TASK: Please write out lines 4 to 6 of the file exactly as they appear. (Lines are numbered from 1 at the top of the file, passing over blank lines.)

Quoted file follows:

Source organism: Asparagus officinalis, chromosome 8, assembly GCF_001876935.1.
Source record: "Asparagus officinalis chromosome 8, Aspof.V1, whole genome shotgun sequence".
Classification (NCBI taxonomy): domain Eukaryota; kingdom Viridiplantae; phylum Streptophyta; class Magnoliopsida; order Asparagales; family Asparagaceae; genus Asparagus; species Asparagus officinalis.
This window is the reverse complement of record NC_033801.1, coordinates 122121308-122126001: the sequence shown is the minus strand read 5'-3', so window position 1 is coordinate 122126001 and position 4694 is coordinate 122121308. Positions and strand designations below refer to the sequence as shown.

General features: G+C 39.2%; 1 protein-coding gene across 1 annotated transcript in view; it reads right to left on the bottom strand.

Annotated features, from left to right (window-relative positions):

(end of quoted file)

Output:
This window is the reverse complement of record NC_033801.1, coordinates 122121308-122126001: the sequence shown is the minus strand read 5'-3', so window position 1 is coordinate 122126001 and position 4694 is coordinate 122121308. Positions and strand designations below refer to the sequence as shown.

General features: G+C 39.2%; 1 protein-coding gene across 1 annotated transcript in view; it reads right to left on the bottom strand.

Annotated features, from left to right (window-relative positions):